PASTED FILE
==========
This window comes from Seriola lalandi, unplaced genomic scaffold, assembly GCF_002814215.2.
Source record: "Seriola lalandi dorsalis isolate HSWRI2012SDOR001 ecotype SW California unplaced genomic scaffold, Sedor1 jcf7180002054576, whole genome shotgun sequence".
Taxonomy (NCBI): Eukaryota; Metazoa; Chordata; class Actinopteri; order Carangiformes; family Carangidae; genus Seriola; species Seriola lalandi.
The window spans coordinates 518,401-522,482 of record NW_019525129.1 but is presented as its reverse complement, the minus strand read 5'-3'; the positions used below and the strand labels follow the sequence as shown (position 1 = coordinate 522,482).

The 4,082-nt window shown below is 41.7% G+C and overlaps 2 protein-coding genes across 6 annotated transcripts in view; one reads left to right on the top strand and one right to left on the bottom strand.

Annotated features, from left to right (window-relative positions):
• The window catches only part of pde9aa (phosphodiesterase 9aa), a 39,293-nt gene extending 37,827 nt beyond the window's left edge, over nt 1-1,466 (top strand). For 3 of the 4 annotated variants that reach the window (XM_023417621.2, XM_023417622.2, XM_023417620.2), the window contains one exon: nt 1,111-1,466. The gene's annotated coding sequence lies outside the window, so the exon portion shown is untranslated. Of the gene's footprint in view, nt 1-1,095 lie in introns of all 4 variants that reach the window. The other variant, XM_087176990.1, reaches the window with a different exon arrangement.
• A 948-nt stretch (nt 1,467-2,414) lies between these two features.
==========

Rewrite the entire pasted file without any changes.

This window comes from Seriola lalandi, unplaced genomic scaffold, assembly GCF_002814215.2.
Source record: "Seriola lalandi dorsalis isolate HSWRI2012SDOR001 ecotype SW California unplaced genomic scaffold, Sedor1 jcf7180002054576, whole genome shotgun sequence".
Taxonomy (NCBI): Eukaryota; Metazoa; Chordata; class Actinopteri; order Carangiformes; family Carangidae; genus Seriola; species Seriola lalandi.
The window spans coordinates 518,401-522,482 of record NW_019525129.1 but is presented as its reverse complement, the minus strand read 5'-3'; the positions used below and the strand labels follow the sequence as shown (position 1 = coordinate 522,482).

The 4,082-nt window shown below is 41.7% G+C and overlaps 2 protein-coding genes across 6 annotated transcripts in view; one reads left to right on the top strand and one right to left on the bottom strand.

Annotated features, from left to right (window-relative positions):
• The window catches only part of pde9aa (phosphodiesterase 9aa), a 39,293-nt gene extending 37,827 nt beyond the window's left edge, over nt 1-1,466 (top strand). For 3 of the 4 annotated variants that reach the window (XM_023417621.2, XM_023417622.2, XM_023417620.2), the window contains one exon: nt 1,111-1,466. The gene's annotated coding sequence lies outside the window, so the exon portion shown is untranslated. Of the gene's footprint in view, nt 1-1,095 lie in introns of all 4 variants that reach the window. The other variant, XM_087176990.1, reaches the window with a different exon arrangement.
• A 948-nt stretch (nt 1,467-2,414) lies between these two features.